Originality/value

The paper explores health promotion in a context rarely explored in organization studies. Previous organization studies have to some extent explored health promotion and care work, but typically separately. Further, the few studies that have adopted a performative approach to material-discursive practices in the context of care work have typically primarily focused on IT. We extend previous organization studies literature by producing new insights: (1) from an important organizational context of health promotion and (2) of under-researched entanglements of human and non-human actors in care work providing a performative theory of reconciling organizational tensions.

Details

Qualitative Research in Organizations and Management: An International Journal, vol. 16 no. 1
Type: Research Article
ISSN: 1746-5648

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Book part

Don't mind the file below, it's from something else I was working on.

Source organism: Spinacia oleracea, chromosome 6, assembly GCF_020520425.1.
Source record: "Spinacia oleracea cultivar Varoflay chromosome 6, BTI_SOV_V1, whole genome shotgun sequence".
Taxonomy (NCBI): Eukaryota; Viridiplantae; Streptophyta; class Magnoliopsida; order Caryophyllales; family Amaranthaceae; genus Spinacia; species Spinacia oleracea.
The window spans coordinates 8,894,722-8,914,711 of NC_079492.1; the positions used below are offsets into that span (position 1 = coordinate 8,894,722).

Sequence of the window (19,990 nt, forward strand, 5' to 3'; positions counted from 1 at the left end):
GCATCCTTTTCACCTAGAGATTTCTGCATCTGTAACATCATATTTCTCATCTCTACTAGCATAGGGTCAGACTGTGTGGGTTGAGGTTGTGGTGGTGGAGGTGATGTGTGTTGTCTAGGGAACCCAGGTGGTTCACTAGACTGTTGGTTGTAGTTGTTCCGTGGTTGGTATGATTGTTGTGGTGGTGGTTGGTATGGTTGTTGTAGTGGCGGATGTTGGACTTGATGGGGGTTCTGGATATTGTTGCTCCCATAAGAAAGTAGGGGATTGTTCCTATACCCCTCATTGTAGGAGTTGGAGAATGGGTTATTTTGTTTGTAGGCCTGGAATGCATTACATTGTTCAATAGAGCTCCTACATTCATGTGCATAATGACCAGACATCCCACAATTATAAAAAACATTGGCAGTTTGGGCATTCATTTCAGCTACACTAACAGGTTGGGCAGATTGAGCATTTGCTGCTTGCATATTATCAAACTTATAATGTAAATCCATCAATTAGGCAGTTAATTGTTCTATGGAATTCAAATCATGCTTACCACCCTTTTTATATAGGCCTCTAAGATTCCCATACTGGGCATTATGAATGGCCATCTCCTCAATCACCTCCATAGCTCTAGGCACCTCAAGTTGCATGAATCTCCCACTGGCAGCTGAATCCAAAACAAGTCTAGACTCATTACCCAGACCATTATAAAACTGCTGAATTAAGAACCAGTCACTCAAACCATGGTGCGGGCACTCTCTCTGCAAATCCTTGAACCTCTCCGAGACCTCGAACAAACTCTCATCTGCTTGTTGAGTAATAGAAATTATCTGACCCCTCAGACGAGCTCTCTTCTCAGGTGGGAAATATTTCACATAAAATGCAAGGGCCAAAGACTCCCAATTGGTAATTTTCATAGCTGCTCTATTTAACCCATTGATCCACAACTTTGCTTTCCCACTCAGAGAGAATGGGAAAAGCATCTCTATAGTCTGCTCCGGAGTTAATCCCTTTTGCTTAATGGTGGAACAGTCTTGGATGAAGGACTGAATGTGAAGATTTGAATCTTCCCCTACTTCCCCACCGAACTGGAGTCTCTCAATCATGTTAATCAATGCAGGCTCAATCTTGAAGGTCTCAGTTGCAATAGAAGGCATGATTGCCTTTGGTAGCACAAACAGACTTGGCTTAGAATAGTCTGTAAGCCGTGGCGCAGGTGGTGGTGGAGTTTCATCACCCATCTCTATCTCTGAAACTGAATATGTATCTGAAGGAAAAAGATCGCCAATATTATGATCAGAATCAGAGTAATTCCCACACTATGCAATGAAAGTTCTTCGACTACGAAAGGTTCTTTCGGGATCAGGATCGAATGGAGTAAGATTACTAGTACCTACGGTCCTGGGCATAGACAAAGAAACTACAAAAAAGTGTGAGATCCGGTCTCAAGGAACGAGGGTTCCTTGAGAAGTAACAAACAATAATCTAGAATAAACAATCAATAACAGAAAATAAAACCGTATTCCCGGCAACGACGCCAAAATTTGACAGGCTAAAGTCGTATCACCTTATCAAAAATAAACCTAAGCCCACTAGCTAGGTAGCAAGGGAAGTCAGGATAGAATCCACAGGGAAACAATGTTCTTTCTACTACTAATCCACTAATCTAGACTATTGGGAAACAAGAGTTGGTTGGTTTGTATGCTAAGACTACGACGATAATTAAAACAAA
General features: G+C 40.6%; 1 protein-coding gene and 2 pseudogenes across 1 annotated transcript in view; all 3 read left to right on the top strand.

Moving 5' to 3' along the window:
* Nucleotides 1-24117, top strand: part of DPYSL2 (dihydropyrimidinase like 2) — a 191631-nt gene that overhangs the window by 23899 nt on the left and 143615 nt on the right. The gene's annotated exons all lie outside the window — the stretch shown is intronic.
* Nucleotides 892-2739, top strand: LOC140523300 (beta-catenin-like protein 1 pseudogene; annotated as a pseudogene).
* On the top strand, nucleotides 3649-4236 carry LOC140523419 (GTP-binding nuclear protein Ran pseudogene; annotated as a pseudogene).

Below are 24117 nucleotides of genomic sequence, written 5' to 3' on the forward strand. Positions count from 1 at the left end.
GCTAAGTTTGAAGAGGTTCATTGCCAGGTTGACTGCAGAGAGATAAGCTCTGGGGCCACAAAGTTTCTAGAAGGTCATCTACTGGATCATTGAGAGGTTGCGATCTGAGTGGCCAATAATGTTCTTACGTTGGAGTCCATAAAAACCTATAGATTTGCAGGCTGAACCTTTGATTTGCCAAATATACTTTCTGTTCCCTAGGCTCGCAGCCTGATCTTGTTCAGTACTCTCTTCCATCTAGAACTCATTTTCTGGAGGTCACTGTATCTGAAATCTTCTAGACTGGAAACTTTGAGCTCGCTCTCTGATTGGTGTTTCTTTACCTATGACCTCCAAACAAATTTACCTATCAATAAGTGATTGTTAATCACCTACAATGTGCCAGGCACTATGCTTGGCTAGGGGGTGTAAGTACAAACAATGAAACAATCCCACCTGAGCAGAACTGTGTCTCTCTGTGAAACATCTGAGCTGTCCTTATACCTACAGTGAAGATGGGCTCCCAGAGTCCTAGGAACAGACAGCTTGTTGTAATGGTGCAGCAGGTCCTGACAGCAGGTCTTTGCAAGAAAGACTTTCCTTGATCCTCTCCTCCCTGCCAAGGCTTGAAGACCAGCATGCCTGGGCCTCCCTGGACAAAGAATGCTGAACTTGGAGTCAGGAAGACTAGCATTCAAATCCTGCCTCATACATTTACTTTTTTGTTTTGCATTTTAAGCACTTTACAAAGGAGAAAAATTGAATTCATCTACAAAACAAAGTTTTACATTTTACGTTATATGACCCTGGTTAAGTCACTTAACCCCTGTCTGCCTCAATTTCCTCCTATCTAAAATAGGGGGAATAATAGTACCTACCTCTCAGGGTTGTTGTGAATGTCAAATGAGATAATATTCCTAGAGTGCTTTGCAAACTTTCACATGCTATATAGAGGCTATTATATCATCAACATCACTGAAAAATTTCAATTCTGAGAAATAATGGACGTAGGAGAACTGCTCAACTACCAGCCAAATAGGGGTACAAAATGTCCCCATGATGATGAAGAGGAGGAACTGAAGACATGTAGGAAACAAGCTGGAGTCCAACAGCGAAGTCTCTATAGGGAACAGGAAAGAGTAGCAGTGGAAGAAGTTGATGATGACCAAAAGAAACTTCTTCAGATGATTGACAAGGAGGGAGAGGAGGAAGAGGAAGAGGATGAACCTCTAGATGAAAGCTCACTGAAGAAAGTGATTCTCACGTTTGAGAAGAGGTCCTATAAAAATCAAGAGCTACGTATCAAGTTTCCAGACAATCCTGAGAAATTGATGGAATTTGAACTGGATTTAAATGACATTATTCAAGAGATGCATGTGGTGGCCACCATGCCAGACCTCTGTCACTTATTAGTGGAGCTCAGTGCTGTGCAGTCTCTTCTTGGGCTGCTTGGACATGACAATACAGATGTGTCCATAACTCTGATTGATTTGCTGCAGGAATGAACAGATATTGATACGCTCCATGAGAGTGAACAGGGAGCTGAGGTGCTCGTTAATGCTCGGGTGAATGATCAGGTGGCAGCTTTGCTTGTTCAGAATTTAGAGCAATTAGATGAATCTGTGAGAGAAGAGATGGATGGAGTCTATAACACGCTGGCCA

Publication date: 25 April 2014

Paul Hodge, Sarah Wright and Fee Mozeley

How might deeply embodied student experiences and nonhuman agency change the way we think about learning theory? Pushing the conceptual boundaries of practice-based…

Abstract

How might deeply embodied student experiences and nonhuman agency change the way we think about learning theory? Pushing the conceptual boundaries of practice-based learning and communities of practice, this chapter draws on student experiential fieldwork ‘on Country’ with Indigenous people in the Northern Territory (NT), Australia, to explore the peculiar silence when it comes to more-than-human 1 features of situated learning models. As students engage with, and learn from, Indigenous epistemologies and ontologies, they become open to the ways their learning is co-produced in and with place. The chapter builds a case for an inclusive conceptualisation of communities of practice, one that takes seriously the material performativity of nonhuman actors – rock art, animals, plants and emotions in the ‘situatedness’ of socio-cultural contexts. As a co-participant in the students’ community of practice, the more-than-human forms part of the process of identity formation and actively helps students learn. To shed light on the student experiences we employ Leximancer, a software tool that provides visual representations of the qualitative data drawn from focus groups with students and field diaries.

Details

Theory and Method in Higher Education Research II
Type: Book
ISBN: 978-1-78350-823-5